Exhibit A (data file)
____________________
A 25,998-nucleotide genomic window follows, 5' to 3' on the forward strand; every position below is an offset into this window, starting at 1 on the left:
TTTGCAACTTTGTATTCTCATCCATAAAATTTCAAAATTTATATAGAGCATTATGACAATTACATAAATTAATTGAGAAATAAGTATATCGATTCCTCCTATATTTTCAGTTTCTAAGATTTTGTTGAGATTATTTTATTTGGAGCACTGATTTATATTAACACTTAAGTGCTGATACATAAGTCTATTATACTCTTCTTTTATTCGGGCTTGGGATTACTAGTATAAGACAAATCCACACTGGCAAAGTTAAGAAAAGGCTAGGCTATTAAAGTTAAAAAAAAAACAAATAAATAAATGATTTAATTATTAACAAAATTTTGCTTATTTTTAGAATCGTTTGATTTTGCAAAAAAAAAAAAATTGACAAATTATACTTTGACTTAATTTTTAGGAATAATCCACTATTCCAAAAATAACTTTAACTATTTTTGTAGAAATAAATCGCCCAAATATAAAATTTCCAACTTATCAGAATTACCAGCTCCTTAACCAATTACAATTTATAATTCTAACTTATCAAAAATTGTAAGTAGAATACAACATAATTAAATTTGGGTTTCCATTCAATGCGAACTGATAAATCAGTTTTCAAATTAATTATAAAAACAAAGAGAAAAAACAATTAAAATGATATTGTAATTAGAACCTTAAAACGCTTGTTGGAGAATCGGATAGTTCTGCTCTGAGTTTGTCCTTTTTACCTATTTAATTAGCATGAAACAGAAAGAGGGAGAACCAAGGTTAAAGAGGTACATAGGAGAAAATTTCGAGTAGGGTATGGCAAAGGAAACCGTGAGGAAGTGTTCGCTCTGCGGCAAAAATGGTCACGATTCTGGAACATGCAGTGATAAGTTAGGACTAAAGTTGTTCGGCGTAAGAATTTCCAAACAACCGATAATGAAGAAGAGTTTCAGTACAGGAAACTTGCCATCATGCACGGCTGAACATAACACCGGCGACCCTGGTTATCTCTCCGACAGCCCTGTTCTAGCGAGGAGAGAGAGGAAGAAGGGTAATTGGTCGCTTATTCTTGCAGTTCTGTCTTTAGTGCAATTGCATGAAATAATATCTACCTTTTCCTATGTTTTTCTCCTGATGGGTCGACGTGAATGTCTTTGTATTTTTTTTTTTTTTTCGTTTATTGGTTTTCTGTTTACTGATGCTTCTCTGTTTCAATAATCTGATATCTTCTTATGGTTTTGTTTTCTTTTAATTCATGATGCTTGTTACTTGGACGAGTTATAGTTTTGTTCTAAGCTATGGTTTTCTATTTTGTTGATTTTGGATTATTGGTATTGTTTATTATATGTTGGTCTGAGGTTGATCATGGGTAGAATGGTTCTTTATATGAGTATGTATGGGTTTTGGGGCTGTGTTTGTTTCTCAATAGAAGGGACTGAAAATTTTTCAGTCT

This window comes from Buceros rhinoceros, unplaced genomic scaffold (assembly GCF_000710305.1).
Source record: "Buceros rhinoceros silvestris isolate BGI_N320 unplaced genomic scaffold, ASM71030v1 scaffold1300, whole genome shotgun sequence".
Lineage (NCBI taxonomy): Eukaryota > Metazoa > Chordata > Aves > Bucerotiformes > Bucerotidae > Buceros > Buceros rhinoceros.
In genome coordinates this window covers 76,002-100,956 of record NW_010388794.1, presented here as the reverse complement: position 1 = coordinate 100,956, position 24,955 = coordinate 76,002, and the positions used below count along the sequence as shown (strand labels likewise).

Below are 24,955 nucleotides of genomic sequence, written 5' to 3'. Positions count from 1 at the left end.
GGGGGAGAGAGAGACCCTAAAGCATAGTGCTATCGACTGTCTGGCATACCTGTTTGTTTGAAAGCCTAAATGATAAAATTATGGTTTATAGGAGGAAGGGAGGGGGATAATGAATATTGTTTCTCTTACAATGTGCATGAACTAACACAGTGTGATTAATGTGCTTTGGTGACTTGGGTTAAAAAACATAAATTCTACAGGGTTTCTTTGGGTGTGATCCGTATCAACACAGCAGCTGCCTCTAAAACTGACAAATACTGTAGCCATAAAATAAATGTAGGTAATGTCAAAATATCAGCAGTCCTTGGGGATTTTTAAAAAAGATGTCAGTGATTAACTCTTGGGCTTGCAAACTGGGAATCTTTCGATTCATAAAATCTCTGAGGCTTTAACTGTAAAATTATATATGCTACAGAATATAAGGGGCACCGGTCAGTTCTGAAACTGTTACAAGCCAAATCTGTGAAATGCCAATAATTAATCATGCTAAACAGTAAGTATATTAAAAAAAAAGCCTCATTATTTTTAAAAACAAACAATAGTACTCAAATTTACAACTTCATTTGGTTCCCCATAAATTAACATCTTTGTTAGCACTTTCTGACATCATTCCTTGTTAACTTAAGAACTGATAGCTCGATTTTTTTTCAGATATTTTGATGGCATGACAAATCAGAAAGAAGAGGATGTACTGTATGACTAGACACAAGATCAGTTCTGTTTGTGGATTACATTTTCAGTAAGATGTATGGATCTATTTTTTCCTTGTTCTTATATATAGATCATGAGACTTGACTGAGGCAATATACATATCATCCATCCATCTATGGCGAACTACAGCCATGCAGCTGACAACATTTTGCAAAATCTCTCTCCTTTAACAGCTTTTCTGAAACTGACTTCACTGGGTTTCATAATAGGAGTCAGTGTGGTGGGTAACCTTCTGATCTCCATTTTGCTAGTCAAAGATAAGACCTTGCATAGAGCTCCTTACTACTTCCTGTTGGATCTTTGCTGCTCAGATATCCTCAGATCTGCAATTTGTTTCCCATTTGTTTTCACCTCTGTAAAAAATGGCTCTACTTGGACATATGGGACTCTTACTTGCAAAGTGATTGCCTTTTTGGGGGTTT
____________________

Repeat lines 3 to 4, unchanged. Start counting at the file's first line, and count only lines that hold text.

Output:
This window comes from Buceros rhinoceros, unplaced genomic scaffold (assembly GCF_000710305.1).
Source record: "Buceros rhinoceros silvestris isolate BGI_N320 unplaced genomic scaffold, ASM71030v1 scaffold1300, whole genome shotgun sequence".